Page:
Biggest Problem: Depp is well past his movie-star prime. Unlike Brad Pitt, or Robert Downey, Jr. (who cleaned up and embraced sobriety and robust fitness), Depp appears seedy and dissipated from years of admitted drug and alcohol abuse. After wrestling in court with managers and financial advisors, he also appears to be addicted to spending like a drunken sailor. Seeking hefty paydays led to a Nic Cage-level of overexposure and too many bad reviews, from “The Ninth Gate” (Metascore: 44) to “The Tourist” (Metascore: 37). Depp’s last positive review on Metacritic was for “Fantastic Beasts and Where to Find Them” in 2016.
Long before his Amber Heard troubles, Depp had a reputation for Marlon Brando-scale set behavior, from lateness to not showing up to working high. His former agent, Tracy Jacobs, who shepherded his career for decades, testified in the defamation trial about Depp’s misbehavior on the set of the fifth and last “Pirates of the Caribbean” film, “Dead Men Tell No Tales” (2017, Metascore: 39), where he was constantly late and needed his lines fed to him through earpieces. She flew to Australia twice in an attempt to intervene. “I was very honest with him,” she told the court. “[I] said, ‘You’ve got to stop doing this, it’s hurting you.’”
That wasn’t the worst of it. Global Road Entertainment pulled the 2018 release of Brad Furman’s LAPD detective thriller “City of Lies” (Metascore: 44) after a location manager sued Depp for assault. Saban Films acquired the film and released it in 2021 in 501 theaters. It grossed $275,049 in its opening weekend.
“He has to take responsibility,” said one studio production executive who asked not to be named. “He’s a smart guy with taste and good instincts. If he wants to act, he has to change his work habits and not be a diva.”
Johnny Depp as Jack Sparrow in “Pirates of the Caribbean”
Assets: The guy can act. No matter how strange and mumbly he can be in person (he should stay away from TV interviews), Depp is a veteran who — when he’s paying attention — knows what he is doing. Movies from “The Score” and “Public Enemies” to “Black Mass” and “Don Juan de Marco” show what he can do when he gives his all. He’s also an accomplished musician who can sing, from “Sweeney Todd” to “Into the Woods.” He’s never been interested in romances, but he can handle dramas (“Donnie Brasco”), the athletic demands of an action western (“The Lone Ranger”), a broad comedy (“Dark Shadows,” “The Rum Diary”), and far-flung fantasy (“Alice in Wonderland,” “Hugo,” “The Imaginarium of Dr. Parnassus”).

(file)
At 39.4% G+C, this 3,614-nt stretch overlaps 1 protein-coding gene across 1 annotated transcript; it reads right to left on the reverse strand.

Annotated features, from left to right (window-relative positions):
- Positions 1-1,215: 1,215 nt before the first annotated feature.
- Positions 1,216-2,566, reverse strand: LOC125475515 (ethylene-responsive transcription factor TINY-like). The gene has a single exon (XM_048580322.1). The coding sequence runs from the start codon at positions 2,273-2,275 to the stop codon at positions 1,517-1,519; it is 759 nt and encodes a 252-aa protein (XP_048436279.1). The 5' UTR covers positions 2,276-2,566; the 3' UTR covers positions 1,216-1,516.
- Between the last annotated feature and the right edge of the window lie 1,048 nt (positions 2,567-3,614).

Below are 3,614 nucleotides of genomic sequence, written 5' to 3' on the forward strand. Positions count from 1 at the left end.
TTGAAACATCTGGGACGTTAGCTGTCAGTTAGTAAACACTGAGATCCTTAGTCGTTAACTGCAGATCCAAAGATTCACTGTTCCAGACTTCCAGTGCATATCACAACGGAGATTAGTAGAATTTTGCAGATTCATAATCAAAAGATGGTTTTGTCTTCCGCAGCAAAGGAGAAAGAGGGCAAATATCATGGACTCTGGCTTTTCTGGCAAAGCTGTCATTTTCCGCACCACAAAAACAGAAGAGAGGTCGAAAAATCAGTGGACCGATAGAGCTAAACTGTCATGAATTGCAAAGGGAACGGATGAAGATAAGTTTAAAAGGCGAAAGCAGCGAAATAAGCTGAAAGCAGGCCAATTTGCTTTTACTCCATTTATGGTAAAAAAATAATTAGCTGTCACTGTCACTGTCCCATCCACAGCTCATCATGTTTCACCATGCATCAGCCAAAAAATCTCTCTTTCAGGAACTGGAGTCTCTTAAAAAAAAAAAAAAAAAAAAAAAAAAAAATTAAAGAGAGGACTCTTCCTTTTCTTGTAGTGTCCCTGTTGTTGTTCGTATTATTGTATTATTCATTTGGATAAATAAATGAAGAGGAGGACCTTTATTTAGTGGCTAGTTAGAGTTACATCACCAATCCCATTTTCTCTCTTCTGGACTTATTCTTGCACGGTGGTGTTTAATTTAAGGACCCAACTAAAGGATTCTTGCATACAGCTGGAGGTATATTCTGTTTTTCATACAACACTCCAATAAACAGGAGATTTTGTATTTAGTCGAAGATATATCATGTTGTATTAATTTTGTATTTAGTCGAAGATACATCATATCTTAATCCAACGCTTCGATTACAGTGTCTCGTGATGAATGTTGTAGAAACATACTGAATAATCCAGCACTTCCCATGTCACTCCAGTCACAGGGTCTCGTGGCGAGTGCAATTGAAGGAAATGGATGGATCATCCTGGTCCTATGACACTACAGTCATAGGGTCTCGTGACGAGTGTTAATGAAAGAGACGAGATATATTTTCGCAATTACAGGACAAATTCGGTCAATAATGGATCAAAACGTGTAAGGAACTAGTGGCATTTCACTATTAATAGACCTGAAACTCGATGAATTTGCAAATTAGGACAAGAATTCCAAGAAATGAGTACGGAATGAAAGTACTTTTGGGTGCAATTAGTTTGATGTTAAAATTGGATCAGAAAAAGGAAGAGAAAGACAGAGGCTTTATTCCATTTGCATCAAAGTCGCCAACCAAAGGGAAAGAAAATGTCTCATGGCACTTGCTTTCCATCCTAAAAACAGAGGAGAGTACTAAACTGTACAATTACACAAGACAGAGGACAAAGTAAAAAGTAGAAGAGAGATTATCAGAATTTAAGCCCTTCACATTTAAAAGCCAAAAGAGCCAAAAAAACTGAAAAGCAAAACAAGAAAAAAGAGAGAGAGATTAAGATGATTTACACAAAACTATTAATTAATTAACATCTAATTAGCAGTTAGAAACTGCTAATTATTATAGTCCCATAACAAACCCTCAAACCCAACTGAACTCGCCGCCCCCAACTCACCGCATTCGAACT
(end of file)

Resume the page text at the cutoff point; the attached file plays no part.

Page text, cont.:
Current Gossip: Depp recently toured the UK with guitarist Jeff Beck, releasing his first TikTok video (10 million followers so far) that featured brief shots of the actor rocking out on guitar. Beck announced the July release of a new album with Depp. The actor thanked his “most treasured, loyal and unwavering supporters” after his trial win. “From the very beginning, the goal of bringing this case was to reveal the truth, regardless of the outcome,” he stated after the trial. “Speaking the truth was something that I owed to my children and to all those who have remained steadfast in their support of me. I feel at peace knowing I have finally accomplished that.”